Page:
MIGHTY 25: Army veteran Rebekah Edmonson fights for Afghan women after war
Rebekah Edmonson was one of the first 13 female soldiers chosen to be a part of the cultural support program during the war in Afghanistan. Today, she continues the fight for Afghan women.
But enlisting in the Army wasn’t always her plan.
“I certainly did not want to have anything to do with the military growing up. My dad was in the Air Force and I'd see him get up and run five days a week. I thought that that was terrible,” she laughed. “I went in a very different direction. I dropped out of high school, started tattooing as a teenager and I moved around to several different states before I was even 21. I was living in Las Vegas by then, and I was going nowhere very fast. I think I just had kind of a wake-up call at some point that I needed to get my stuff together.”
Thinking maybe her dad had something with the discipline the military offered, as one last act of rebellion, she chose to become a soldier instead of an airman. When she was 24, Edmonson graduated from basic training. Around this time, the ban was being lifted on women in combat roles.
“I think I felt challenged, wanting to kind of prove myself and prove women had skin in the game just like men,” she shared.
In 2009, Combined Joint Special Operations Task Force-Afghanistan briefed the International Security Assistance Force and U.S. Central Command about increasing U.S. female service member support to Special Operations Forces.
“They ended up selecting only 13 out of several hundred of us to go on this particular rotation and we went on the direct action side of the house. We were doing night ops and having to really learn new skill sets like rappelling out of helicopters,” Edmonson explained.
Attached to the 75th Ranger Regiment, known as the Army’s lethal, agile and flexible force, she was in her element.
“I'd have to interview these women and children in an environment where they were very scared. It’s the middle of the night and somebody creeps up on your house and yells over a loudspeaker to get out of your home,” she said. “Suddenly they’re surrounded by 100 plus gun-toting guys who have their weapon drawn. It was a challenge to leave emotions out of it, especially when they were crying and terrified.”
Balancing all of that with searching the women and children for weapons or information was a challenge. If one of the men was killed during the mission, she was the one taking a photo and asking the women to identify them.
“You have to remember most of these areas were rural and many had never even seen a camera before,” she added.
From 2010 to 2017, she deployed to Afghanistan four times. “The CST program was supposed to be really a one-and-done but I sort of became obsessed with developing this program,” she admitted.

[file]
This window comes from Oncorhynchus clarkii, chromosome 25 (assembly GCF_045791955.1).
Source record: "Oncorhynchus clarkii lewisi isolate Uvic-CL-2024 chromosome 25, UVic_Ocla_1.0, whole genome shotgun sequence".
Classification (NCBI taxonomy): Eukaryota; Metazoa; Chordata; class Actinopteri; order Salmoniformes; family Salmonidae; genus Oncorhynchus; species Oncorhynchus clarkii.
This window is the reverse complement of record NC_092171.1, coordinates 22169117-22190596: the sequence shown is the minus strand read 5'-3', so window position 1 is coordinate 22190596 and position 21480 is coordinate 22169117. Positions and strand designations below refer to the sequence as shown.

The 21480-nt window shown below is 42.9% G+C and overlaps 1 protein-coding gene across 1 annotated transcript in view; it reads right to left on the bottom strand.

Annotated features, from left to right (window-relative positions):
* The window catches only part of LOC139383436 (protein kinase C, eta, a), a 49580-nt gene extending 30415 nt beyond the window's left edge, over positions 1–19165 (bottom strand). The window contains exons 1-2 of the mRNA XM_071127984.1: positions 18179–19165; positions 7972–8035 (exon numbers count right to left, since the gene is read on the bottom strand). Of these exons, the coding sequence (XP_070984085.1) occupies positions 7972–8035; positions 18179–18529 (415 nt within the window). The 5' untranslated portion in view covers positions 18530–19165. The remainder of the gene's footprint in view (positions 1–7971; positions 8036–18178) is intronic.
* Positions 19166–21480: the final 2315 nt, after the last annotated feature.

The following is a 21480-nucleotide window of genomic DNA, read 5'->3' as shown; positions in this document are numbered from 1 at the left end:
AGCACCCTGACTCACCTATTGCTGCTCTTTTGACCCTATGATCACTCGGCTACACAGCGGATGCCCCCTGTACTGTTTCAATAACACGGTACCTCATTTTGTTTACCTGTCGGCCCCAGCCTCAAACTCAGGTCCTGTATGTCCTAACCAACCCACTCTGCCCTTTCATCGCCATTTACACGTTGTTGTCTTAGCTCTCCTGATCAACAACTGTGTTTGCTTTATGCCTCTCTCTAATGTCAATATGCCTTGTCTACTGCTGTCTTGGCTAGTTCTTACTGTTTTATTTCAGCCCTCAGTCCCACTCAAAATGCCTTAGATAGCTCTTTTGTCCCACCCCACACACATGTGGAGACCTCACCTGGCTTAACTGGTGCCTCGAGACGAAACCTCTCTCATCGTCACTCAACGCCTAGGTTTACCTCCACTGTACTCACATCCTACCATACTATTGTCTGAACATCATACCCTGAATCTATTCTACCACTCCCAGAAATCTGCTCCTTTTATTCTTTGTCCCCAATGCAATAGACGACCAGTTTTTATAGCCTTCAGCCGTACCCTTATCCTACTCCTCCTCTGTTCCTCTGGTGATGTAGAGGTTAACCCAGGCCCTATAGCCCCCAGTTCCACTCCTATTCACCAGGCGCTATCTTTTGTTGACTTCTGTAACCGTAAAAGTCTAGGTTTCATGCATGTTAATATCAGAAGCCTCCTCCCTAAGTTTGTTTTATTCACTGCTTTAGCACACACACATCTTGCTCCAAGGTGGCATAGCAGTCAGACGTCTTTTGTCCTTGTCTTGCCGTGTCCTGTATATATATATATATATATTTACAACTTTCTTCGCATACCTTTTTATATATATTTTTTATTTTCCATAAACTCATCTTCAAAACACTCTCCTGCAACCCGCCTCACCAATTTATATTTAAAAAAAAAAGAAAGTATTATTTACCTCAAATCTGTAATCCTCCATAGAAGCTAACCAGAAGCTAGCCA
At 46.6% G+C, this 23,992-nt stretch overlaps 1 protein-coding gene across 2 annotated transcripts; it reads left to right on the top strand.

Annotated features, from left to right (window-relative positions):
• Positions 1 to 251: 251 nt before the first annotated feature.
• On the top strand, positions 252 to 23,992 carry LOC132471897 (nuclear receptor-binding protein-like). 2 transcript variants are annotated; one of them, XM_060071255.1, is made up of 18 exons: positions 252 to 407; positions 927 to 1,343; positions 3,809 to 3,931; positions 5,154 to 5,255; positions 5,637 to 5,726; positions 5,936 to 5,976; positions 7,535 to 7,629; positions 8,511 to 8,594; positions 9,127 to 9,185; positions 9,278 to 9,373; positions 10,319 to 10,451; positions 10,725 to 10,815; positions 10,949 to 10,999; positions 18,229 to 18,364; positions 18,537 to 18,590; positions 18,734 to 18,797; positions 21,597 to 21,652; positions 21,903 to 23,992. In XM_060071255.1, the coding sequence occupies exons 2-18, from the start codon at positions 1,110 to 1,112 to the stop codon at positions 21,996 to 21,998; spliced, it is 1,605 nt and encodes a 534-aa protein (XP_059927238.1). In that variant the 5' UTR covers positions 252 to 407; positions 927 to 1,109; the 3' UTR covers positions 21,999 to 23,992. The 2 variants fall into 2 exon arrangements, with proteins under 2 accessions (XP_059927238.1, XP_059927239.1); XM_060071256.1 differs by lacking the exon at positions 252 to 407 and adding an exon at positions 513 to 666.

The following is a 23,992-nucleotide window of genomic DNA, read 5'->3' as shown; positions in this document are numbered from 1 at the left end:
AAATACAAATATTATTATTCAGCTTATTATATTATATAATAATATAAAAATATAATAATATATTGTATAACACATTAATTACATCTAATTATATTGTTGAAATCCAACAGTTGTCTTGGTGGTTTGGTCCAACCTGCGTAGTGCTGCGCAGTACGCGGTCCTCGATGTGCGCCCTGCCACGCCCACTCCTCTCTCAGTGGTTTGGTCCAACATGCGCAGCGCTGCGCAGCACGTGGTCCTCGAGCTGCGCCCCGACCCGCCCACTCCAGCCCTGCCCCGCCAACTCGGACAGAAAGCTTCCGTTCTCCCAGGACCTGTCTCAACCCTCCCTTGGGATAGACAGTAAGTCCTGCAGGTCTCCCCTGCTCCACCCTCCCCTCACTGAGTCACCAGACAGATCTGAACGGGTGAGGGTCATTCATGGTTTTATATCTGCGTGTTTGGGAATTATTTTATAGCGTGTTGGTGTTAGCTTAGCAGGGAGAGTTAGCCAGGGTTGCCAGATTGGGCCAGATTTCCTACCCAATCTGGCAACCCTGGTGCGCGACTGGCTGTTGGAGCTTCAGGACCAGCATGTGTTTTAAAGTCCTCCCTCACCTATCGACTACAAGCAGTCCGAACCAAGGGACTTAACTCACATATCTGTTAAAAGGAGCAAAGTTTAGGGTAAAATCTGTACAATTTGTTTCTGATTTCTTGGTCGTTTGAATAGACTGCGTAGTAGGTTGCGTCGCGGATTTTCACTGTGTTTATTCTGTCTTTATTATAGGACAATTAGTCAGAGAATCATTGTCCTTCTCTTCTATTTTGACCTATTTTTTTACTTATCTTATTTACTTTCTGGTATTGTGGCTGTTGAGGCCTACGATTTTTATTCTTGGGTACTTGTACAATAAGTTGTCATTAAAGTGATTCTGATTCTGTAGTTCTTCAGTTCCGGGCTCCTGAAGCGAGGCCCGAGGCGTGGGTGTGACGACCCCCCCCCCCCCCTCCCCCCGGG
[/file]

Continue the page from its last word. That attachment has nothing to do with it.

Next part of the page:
Towards the end, Edmonson and her colleagues began teaching the Afghan women the same skills they were taught. Advise and assist was the methodology used. “I felt like we were making a difference but I started to see the writing on the wall and knew we were going to pull out,” Edmonson added.
She hung up her uniform in 2017 and began pursuing her next chapter. Lost at first, she sought help from the VA and was able to receive counseling to work through her struggles. Knowing anything she did after service would have to be purposeful, Edmonson began a graduate study program for social work at the University of Southern California.
When American forces finally withdrew from Afghanistan in 2021, Sisters of Service was born. Founded by the women of the CST program, they were able to get over 40 Afghan women who supported the war efforts to the United States. They continually work on resettlement and empowering these women to build new lives through mentorship and support programming.
“These Afghan women who’d sacrificed so much for us weren’t eligible for the same benefits as an interpreter through the special immigrant visas. There was a glitch because they weren’t paid directly by the United States for the work they did,” Edmonson explained.” No, they aren’t U.S. veterans but they served with us. There’s no distinction in my mind.
She was also part of the team of advocates on Capitol Hill pushing for the passage of the Afghan Adjustment Act and continues to fight to get these women out.
“We had Afghan women rappelling out of helicopters at night under night vision, while bullets were flying past and 80 pounds soaking wet carrying the same load as a guy. I don't know that I would have if I hadn't seen it with my own eyes and had that lived experience,” Edmonson shared. “I try to encourage people that whatever you think you can't do, you're wrong. These women are a shining example of that. The fact that we have some of them now here in the United States only makes us so much better.”
You can learn more about Sisters of Service by clicking here.